In pure quantum mechanics, if H1 is the Hilbert space representing the state space of the first subentity, and H2 the Hilbert space representing the state space of the second subentity, the state space of the composite is not the Cartesian product, as in classical physics, but the tensor product, i.e., H1ÄH2. The tensor product always generates new states with new properties, specifically the entangled states. Thus it is possible to describe the spontaneous generation of new states with new properties. However, in the pure quantum formalism, a state can only collapse to itself with a probability equal to one; thus it cannot describe situations of intermediate contextuality.
The motivation behind these general formalisms was purely mathematical. They describe much more than is needed for quantum mechanics, and in fact, standard quantum mechanics and classical mechanics fall out as special cases (Aerts 1983b). It is slowly being realized that they have relevance to the macroscopic world (e.g. Aerts 1991; Aerts et al. 2000), and that they can be used to describe the different context-dependent states in which a concept can exist, and the features of the concept manifested in these various states.
One of the first applications of these generalized formalisms to cognition was modeling the decision making process. Aerts and Aerts (1996) proved that in situations where one moves from a state of indecision to a decided state (or vice versa), the probability distribution necessary to describe this change of state is non-Kolmogorovian, and therefore a classical probability model cannot be used. Moreover, they proved that such situations can be accurately described using these generalized quantum mathematical formalisms. Their mathematical treatment also applies to the situation where the state of the mind changes from thinking about a concept to an instantiation of that concept, or vice versa. Once again, context induces a nondeterministic change of the state of the mind which introduces a non-Kolmogorivian probability on the state space. Thus, a nonclassical (quantum or generalized quantum) formalism is necessary.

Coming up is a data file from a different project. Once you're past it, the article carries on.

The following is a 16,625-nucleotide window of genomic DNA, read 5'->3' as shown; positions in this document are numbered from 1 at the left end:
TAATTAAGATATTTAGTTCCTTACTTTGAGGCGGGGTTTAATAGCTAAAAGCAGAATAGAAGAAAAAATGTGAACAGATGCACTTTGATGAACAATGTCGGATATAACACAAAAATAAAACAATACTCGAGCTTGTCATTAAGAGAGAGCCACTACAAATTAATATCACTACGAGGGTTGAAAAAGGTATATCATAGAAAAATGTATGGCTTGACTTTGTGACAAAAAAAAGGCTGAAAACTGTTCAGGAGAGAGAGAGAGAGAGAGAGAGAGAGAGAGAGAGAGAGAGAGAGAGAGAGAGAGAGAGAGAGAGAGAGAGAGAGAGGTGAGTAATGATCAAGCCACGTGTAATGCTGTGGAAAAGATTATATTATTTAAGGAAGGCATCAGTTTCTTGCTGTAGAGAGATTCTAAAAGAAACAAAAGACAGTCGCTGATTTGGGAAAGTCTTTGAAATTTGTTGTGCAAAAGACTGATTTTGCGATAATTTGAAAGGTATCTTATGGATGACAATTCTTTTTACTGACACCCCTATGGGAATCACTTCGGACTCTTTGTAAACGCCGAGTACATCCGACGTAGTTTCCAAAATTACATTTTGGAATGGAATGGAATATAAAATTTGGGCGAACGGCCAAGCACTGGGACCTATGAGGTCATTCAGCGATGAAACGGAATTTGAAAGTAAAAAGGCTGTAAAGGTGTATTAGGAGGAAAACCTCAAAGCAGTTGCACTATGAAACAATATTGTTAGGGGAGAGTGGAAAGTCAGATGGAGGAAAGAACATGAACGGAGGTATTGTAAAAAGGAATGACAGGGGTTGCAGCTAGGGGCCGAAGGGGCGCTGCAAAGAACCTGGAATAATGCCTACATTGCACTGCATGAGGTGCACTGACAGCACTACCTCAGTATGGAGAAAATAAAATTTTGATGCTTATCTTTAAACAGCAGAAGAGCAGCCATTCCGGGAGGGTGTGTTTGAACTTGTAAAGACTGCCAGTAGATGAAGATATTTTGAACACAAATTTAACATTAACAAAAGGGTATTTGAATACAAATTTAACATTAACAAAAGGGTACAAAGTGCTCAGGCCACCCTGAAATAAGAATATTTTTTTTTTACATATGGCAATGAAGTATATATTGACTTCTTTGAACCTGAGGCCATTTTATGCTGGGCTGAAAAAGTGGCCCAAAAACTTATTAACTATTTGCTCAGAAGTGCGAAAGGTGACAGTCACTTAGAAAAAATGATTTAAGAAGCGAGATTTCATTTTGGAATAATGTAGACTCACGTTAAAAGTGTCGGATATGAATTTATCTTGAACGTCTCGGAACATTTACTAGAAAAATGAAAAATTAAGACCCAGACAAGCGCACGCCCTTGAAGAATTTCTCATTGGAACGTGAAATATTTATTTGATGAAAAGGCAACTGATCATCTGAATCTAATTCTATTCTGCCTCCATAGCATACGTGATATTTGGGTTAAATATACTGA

We now present three sources of theoretical evidence of the utility of the approach.
Note that whereas in representational approaches relations between concepts arise through overlapping context-independent distributions, in the present approach, the closeness of one concept to another (expressed as the probability that its potentiality state will collapse to an actualized state of the other) is context-dependent. Thus it is possible for two states to be far apart from each other with respect to a one context (for example fish and guppy in the context of just being asked to name a fish), and close to one another with respect to another context (for example fish and guppy in the context of both pet and being asked to name a fish). Examples such as this are evidence that the mind handles nondisjunction (as well as negation) in a nonclassical manner (Aerts, Broekaert, and Gabora 2000).